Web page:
Those among us who have maintained a rather innocent, some may say unsophisticated inquiry perspective are privileged to travel to the magical world of questions without obvious and unfiltered answers whenever we want. And those among this lucky group who are doubly fortunate to work with kids as they journey to the same place find it easier and more natural to learn with, and teach kids. They are like open minded travel agents of learning. They get to collaborate on the travel itinerary with their subjects, and go on the trip as well.

I think it's very important that we "groan ups" stay in touch with our childlike perspectives toward learning and teaching like Buckminster Fuller, Robert Sylwester and Michael Josefowicz have. Doing so provides perpetually clear pathways to unencumbered and open inquiry where mistakes and 'being wrong' set us off in new learning directions as opposed to dead ends. and where we can more effectively connect and relate to the little people who are already traveling there. They are the ones getting to work, as Sylwester says, using their brains to very naturally be the verbs that Fuller imagined himself to be.  

Monday, July 4, 2016

Fair Isn't Equal; Equal Isn't Fair

adjective \ˈfer\
  • agreeing with what is thought to be right or acceptable
  • treating people in a way that does not favor some over others
  • not too harsh or critical
"Fair." Merriam-Webster, n.d. Web. 18 Feb. 2016.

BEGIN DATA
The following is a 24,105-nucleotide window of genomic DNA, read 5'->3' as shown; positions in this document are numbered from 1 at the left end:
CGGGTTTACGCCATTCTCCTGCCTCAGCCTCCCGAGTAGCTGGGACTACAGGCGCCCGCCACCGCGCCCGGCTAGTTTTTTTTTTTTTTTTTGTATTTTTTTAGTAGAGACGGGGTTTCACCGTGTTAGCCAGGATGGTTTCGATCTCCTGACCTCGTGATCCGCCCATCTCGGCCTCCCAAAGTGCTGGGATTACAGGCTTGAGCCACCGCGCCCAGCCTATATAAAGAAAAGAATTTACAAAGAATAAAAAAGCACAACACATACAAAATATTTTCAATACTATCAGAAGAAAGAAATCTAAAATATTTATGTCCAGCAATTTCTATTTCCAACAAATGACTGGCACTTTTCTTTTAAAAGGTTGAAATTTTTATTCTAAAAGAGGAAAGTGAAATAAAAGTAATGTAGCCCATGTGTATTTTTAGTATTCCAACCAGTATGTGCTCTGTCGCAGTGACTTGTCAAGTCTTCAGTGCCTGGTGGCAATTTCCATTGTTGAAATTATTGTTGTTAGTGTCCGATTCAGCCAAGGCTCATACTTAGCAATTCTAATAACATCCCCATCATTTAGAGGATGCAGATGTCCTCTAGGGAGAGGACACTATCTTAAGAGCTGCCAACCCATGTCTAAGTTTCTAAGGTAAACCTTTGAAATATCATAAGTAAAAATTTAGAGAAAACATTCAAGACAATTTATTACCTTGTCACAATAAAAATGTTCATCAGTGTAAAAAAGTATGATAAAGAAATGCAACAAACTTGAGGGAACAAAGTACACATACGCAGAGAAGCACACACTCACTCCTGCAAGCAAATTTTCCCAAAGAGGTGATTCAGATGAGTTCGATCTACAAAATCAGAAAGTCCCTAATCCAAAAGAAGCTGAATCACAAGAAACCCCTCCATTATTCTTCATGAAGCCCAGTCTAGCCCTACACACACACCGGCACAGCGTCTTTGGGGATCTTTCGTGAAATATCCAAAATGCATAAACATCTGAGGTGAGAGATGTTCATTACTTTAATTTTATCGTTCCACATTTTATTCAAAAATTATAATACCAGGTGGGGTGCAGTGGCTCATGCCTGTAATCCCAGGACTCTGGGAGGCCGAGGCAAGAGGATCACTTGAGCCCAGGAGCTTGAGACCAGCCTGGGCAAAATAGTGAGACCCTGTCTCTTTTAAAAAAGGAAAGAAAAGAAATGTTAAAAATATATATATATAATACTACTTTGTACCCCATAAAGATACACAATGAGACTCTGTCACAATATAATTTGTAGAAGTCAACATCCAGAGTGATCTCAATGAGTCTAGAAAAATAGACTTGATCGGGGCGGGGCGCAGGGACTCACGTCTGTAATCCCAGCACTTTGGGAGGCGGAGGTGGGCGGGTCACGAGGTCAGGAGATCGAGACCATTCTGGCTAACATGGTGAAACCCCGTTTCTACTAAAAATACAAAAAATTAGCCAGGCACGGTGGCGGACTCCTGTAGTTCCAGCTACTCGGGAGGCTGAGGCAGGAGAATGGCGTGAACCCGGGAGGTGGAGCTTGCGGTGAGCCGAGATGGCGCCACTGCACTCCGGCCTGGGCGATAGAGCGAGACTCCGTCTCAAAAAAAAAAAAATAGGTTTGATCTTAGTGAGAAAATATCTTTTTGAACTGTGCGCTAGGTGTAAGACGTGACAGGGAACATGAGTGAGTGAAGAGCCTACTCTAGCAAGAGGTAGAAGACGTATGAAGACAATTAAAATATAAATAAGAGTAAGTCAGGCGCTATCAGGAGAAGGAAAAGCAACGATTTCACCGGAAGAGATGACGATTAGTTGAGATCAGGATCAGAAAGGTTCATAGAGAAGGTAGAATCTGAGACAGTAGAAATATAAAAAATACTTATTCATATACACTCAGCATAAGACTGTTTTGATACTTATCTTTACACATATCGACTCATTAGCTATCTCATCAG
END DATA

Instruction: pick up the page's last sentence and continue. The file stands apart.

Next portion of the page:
adjective \ˈē-kwəl\
  • the same in number, amount, degree, rank, or quality
  • having the same mathematical value
  • not changing : the same for each person
"Equal." Merriam-Webster, n.d. Web. 18 Feb. 2016.

If something is to be fair according to the Merriam-Webster online dictionary it has to be 'right' and 'acceptable,' and it has to avoid favoritism and overtly directed criticism.

If something is to be equal according to the Merriam-Webster online dictionary it has to be measured in 'sameness' and cannot change.

Seems pretty simple. What I'm thinking about a lot lately though, is the lack of simplicity in these definitions as they move from Merriam-Webster to practice in the world. In many cases it appears  that something can be perceived as very fair, but perhaps not very equal. It also appears that some things can be perceived as very equal, but not very fair.

Another word that inevitably enters the debate around fair vs. equal to make matters even more confusing is 'equity.'

noun eq·ui·ty \ˈe-kwə-tē\
  • fairness or justice in the way people are treated
"Equity." Merriam-Webster, n.d. Web. 18 Feb. 2016.

Equity reflects what we do. It's a noun. Equity is what results when we're able as individuals or groups to treat people fairly and in just ways. Because fair is not necessarily equal, I think that we can say that equity may contain elements of being equal, but being equal is not required to create equity.

When it comes to schools, few would argue that kids will thrive when allowed to learn in fair and just environments, especially if we're to accept that it would be very difficult to ensure that all schools were 'equal' in the way they operate on a daily basis.

At question is how we can ensure our schools are equitable when we know they can't be equal. There are many things about how schools operate that teachers and others who work in schools don't have a great deal of control over. On the other hand though, teachers and others who work in schools have a great deal of control over the ways they interact with kids, how they support them, teach them and how much they care about them. They have a brilliant opportunity every day to care in conscious ways.

conscious caring
  • the act of deciding how to treat people in fair and just ways so things can be righteous and acceptable